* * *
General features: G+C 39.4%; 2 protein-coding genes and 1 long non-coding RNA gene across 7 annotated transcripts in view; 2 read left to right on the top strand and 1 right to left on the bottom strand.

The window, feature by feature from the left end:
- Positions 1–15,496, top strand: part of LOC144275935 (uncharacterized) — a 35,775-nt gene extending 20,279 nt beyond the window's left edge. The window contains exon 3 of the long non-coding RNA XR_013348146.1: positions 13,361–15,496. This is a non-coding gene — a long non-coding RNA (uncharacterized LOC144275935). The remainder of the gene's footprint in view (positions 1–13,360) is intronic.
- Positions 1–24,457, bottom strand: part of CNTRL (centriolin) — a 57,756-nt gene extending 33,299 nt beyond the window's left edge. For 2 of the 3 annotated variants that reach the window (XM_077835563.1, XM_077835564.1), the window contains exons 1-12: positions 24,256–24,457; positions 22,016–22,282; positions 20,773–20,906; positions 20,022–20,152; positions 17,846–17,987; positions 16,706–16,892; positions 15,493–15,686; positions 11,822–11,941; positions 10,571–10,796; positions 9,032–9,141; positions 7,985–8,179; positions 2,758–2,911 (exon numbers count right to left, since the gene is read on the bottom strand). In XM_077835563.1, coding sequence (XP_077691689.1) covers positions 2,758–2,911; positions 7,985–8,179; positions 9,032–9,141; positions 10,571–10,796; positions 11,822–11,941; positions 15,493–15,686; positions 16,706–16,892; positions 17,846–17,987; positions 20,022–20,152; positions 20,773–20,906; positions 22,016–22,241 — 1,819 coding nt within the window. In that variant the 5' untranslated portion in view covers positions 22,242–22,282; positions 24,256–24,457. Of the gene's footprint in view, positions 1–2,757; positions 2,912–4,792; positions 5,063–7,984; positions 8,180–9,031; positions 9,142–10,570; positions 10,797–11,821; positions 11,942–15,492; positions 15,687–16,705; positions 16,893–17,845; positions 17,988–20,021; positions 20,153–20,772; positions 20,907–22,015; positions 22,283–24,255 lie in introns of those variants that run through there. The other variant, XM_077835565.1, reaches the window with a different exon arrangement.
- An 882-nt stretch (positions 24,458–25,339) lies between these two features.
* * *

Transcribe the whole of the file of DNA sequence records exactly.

General features: G+C 39.4%; 2 protein-coding genes and 1 long non-coding RNA gene across 7 annotated transcripts in view; 2 read left to right on the top strand and 1 right to left on the bottom strand.

The window, feature by feature from the left end:
- Positions 1–15,496, top strand: part of LOC144275935 (uncharacterized) — a 35,775-nt gene extending 20,279 nt beyond the window's left edge. The window contains exon 3 of the long non-coding RNA XR_013348146.1: positions 13,361–15,496. This is a non-coding gene — a long non-coding RNA (uncharacterized LOC144275935). The remainder of the gene's footprint in view (positions 1–13,360) is intronic.
- Positions 1–24,457, bottom strand: part of CNTRL (centriolin) — a 57,756-nt gene extending 33,299 nt beyond the window's left edge. For 2 of the 3 annotated variants that reach the window (XM_077835563.1, XM_077835564.1), the window contains exons 1-12: positions 24,256–24,457; positions 22,016–22,282; positions 20,773–20,906; positions 20,022–20,152; positions 17,846–17,987; positions 16,706–16,892; positions 15,493–15,686; positions 11,822–11,941; positions 10,571–10,796; positions 9,032–9,141; positions 7,985–8,179; positions 2,758–2,911 (exon numbers count right to left, since the gene is read on the bottom strand). In XM_077835563.1, coding sequence (XP_077691689.1) covers positions 2,758–2,911; positions 7,985–8,179; positions 9,032–9,141; positions 10,571–10,796; positions 11,822–11,941; positions 15,493–15,686; positions 16,706–16,892; positions 17,846–17,987; positions 20,022–20,152; positions 20,773–20,906; positions 22,016–22,241 — 1,819 coding nt within the window. In that variant the 5' untranslated portion in view covers positions 22,242–22,282; positions 24,256–24,457. Of the gene's footprint in view, positions 1–2,757; positions 2,912–4,792; positions 5,063–7,984; positions 8,180–9,031; positions 9,142–10,570; positions 10,797–11,821; positions 11,942–15,492; positions 15,687–16,705; positions 16,893–17,845; positions 17,988–20,021; positions 20,153–20,772; positions 20,907–22,015; positions 22,283–24,255 lie in introns of those variants that run through there. The other variant, XM_077835565.1, reaches the window with a different exon arrangement.
- An 882-nt stretch (positions 24,458–25,339) lies between these two features.